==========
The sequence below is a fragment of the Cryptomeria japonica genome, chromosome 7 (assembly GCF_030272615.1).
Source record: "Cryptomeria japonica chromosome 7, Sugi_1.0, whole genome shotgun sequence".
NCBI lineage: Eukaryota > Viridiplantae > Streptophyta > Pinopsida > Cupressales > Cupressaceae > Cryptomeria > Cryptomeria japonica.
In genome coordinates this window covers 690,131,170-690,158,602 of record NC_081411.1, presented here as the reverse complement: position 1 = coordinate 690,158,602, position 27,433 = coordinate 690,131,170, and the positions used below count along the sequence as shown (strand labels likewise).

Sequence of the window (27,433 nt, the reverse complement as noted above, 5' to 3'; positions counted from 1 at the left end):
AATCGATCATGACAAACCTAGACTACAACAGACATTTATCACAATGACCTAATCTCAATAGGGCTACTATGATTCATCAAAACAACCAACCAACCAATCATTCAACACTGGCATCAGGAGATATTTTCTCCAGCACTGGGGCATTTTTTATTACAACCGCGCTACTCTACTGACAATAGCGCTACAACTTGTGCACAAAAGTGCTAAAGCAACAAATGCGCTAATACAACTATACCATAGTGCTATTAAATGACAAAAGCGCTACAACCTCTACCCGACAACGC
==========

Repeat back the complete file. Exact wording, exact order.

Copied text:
The sequence below is a fragment of the Cryptomeria japonica genome, chromosome 7 (assembly GCF_030272615.1).
Source record: "Cryptomeria japonica chromosome 7, Sugi_1.0, whole genome shotgun sequence".
NCBI lineage: Eukaryota > Viridiplantae > Streptophyta > Pinopsida > Cupressales > Cupressaceae > Cryptomeria > Cryptomeria japonica.
In genome coordinates this window covers 690,131,170-690,158,602 of record NC_081411.1, presented here as the reverse complement: position 1 = coordinate 690,158,602, position 27,433 = coordinate 690,131,170, and the positions used below count along the sequence as shown (strand labels likewise).

Sequence of the window (27,433 nt, the reverse complement as noted above, 5' to 3'; positions counted from 1 at the left end):
AATCGATCATGACAAACCTAGACTACAACAGACATTTATCACAATGACCTAATCTCAATAGGGCTACTATGATTCATCAAAACAACCAACCAACCAATCATTCAACACTGGCATCAGGAGATATTTTCTCCAGCACTGGGGCATTTTTTATTACAACCGCGCTACTCTACTGACAATAGCGCTACAACTTGTGCACAAAAGTGCTAAAGCAACAAATGCGCTAATACAACTATACCATAGTGCTATTAAATGACAAAAGCGCTACAACCTCTACCCGACAACGC